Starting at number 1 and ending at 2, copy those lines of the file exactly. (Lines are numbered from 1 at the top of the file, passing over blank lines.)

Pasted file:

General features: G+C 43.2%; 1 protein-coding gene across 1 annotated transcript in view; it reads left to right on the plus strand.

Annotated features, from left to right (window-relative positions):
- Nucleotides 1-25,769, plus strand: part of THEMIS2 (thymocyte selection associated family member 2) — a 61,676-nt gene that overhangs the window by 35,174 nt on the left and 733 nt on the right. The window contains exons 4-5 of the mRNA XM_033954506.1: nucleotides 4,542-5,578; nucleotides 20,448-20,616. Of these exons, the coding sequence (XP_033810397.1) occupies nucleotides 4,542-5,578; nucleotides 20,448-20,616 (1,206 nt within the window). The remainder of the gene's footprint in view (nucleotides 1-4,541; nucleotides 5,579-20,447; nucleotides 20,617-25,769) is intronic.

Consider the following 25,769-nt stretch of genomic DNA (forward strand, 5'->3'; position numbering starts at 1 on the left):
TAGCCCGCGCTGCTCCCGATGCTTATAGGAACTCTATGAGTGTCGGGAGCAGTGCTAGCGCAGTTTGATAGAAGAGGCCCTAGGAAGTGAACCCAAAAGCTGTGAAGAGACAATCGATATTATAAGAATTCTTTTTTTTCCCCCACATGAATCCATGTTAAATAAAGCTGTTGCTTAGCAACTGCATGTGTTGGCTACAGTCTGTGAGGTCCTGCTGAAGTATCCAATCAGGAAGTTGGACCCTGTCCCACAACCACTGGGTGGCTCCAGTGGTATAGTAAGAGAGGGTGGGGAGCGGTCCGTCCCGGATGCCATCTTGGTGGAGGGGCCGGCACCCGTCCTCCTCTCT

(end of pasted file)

General features: G+C 43.2%; 1 protein-coding gene across 1 annotated transcript in view; it reads left to right on the plus strand.

Annotated features, from left to right (window-relative positions):